So the president turned to highlighting what he Monday called “the human dimensions of this problem.” His argument is that moral justice dictates that those without insurance receive it.

He talked at length about Natoma Canfield, a 50-year-old Ohio cancer patient who the president said is a case study for how insurance companies treat people unfairly and unjustly.

Canfield’s rates, Obama said, have been repeatedly raised because of her past bout with cancer.

“The insurance company is getting $10,000, paying out $900,” Obama said.

Canfield eventually dropped her insurance because the costs had become too high, Obama said, and then was diagnosed last week with leukemia.

“I’m here because of Natoma,” Obama said. “That’s why we need health insurance right now.”

Health insurers argue that the percentage of the premiums they take in which go toward paying salaries and other administrative costs has remained constant at between 86 and 88 percent.

In 2008, insurance companies took in $783 billion and paid $691 billion out to health-care providers, according to the Centers for Medicare and Medicaid Services.

The president has shown signs recently of a move toward emphasizing the charitable side of health-care reform. He said the 30 million Americans without insurance are the “core problem” in the health-care debate, at his summit with members of Congress in February.

Obama has also ramped up his rhetoric against the insurance companies of late.

On Monday, one of his top advisers, Valerie Jarrett, said in a speech to the U.S. League of Cities that the president’s plan would protect Americans from “atrocities” being inflicted right now by insurance companies.

“We need to make sure that in this country everybody has the health care that they deserve and that we provide rules of the road to the insurance companies that will preclude families from facing the atrocities that we see, that you see, every day,” Jarrett said.

Obama’s comments Monday, however, reflected a new level of intensity in his focus on the suffering of every day Americans, as he urged those who already have insurance to not just think of themselves but to put themselves in the place of those without insurance.

“What we have to understand is that what’s happened to Natoma, there but for the grace of God go any one of us,” Obama said.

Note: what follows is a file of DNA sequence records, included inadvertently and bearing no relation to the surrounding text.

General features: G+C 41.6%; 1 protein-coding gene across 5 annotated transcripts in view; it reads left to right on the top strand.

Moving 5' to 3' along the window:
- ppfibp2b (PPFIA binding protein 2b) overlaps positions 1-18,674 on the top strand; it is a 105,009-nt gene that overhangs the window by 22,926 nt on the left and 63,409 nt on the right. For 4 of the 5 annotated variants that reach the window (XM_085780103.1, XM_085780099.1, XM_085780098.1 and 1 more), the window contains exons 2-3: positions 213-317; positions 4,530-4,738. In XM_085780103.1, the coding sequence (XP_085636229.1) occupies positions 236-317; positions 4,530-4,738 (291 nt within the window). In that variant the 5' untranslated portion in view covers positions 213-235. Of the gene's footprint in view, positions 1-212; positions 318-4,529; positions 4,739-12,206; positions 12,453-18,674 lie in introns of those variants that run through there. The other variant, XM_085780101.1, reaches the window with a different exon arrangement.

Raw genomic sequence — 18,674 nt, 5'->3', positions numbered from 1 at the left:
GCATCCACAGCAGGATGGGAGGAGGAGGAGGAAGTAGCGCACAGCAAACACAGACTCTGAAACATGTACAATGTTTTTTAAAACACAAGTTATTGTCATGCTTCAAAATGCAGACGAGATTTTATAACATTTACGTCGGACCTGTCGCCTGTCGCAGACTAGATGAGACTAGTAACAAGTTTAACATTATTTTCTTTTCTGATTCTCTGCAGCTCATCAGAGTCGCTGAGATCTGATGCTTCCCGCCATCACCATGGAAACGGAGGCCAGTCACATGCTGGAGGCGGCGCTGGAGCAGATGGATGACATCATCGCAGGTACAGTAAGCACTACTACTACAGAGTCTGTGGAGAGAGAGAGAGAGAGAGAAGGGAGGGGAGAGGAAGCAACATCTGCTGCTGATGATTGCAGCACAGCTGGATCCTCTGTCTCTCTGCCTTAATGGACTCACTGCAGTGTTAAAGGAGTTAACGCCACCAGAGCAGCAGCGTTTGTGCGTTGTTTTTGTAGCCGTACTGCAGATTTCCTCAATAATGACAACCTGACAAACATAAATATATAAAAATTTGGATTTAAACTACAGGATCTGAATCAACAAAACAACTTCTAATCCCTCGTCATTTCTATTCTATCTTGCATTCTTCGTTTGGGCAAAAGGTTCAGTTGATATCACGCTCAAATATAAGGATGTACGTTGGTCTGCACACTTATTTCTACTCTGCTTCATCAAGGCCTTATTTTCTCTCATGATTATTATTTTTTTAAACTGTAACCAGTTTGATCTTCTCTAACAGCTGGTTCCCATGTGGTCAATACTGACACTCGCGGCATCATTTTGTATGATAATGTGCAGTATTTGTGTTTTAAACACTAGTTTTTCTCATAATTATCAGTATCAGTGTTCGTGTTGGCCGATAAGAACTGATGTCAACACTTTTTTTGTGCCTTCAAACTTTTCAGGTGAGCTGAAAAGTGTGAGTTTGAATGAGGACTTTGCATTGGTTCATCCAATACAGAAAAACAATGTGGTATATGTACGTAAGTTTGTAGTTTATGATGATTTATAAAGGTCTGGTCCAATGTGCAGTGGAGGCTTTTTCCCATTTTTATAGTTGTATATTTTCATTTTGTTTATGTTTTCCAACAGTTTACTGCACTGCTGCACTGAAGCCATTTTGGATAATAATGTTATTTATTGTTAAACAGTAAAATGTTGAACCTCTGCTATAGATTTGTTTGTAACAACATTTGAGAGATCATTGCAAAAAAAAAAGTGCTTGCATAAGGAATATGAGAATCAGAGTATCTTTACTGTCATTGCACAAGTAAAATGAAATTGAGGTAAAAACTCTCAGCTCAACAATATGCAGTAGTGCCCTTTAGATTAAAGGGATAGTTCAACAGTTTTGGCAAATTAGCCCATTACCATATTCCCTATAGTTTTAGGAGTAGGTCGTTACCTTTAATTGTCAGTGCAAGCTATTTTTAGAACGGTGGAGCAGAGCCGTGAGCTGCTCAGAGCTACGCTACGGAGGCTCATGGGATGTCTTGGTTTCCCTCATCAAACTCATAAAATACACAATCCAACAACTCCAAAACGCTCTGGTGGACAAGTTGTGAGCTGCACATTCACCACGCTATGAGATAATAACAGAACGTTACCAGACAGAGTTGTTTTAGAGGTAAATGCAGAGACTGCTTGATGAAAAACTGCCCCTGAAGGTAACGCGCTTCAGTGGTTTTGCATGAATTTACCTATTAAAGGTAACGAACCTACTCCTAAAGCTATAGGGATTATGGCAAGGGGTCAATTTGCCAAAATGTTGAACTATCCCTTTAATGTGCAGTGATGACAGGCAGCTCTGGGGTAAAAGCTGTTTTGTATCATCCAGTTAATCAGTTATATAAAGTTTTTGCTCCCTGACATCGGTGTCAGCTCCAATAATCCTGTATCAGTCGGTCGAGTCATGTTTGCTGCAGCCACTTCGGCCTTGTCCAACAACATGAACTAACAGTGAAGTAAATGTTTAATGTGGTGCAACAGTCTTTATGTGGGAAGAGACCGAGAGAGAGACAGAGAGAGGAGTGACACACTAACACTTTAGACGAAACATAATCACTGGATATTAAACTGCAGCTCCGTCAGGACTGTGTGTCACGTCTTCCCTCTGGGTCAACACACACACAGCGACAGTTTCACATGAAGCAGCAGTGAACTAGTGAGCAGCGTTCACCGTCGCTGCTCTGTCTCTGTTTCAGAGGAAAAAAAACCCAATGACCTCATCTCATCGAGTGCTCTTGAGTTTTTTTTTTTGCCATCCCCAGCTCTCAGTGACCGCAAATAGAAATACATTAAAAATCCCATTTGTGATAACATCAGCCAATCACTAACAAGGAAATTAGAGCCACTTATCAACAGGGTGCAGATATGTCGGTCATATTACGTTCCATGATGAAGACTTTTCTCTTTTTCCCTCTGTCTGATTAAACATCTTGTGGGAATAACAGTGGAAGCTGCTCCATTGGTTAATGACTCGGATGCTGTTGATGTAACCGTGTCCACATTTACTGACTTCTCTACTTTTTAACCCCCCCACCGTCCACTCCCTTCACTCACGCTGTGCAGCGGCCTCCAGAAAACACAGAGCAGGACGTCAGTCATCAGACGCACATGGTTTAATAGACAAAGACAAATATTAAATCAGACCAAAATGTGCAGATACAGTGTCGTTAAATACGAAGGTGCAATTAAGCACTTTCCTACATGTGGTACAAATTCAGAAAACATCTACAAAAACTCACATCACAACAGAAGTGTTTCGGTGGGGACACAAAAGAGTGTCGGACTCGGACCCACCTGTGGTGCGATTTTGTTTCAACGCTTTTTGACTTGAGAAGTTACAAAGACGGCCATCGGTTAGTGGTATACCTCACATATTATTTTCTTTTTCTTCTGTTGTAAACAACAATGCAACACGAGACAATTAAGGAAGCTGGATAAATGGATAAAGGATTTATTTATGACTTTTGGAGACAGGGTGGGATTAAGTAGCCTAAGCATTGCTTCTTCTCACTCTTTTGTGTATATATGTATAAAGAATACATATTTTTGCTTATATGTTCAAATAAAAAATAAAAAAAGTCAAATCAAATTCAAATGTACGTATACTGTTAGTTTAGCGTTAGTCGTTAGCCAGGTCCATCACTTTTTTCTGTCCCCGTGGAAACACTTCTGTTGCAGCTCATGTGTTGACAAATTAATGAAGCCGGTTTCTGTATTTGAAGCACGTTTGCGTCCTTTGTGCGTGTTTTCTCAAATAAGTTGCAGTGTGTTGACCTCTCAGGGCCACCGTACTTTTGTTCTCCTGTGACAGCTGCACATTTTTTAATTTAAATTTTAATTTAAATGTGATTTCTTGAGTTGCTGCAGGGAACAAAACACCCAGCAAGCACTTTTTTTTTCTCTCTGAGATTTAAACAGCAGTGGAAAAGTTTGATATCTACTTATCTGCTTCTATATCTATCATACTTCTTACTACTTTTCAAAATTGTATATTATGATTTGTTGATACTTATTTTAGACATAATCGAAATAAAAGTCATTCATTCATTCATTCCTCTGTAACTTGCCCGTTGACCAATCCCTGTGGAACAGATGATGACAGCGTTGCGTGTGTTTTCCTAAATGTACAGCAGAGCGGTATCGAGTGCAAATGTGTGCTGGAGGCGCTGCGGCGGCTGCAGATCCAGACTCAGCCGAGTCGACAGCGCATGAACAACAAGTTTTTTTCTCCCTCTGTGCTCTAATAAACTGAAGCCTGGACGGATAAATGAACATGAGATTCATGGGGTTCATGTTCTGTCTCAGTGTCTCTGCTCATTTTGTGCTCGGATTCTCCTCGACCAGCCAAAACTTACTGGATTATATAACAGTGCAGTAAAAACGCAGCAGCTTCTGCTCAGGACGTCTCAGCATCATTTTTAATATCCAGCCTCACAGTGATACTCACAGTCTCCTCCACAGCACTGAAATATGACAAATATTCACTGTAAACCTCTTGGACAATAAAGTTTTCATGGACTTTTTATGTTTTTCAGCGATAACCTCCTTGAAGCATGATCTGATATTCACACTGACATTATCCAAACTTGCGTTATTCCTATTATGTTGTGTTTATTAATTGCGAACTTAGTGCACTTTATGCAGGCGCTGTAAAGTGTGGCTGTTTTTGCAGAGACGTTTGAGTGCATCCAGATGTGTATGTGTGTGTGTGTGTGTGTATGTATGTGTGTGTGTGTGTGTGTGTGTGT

It is a return, in some ways, to the argument Obama made when he first launched his reform effort. The White House moved away from an emphasis on expanding coverage midway through last year when they concluded that the argument was not persuading Americans who already had insurance.

Republicans argued that their health care reform — which would create high-risk pools in every state that does not have one — would do more for Natoma right away than Obama’s plan, in which the most significant benefits don’t kick in until 2014.

The GOP also found fault with Obama for not focusing more on controlling health-care costs, which are a major component driving the U.S. toward a looming fiscal crisis.

“The president seems more focused on getting anything passed, warts and all, than working together on incremental health-care reforms to strengthen the system we have by lowering health-care costs, improving access to care and removing unfair practices from the system,” said Brad Dayspring, a spokesman for House Minority Whip Eric Cantor, Virginia Republican.

“At a time when our country is already so deep in debt that it may never climb out, unfortunately for our children and grandchildren, the president, Speaker Nancy Pelosi and Leader Harry Reid continue to push for this trillion dollar health-care overhaul even though they have no idea how they are going to pay for it,” Dayspring said.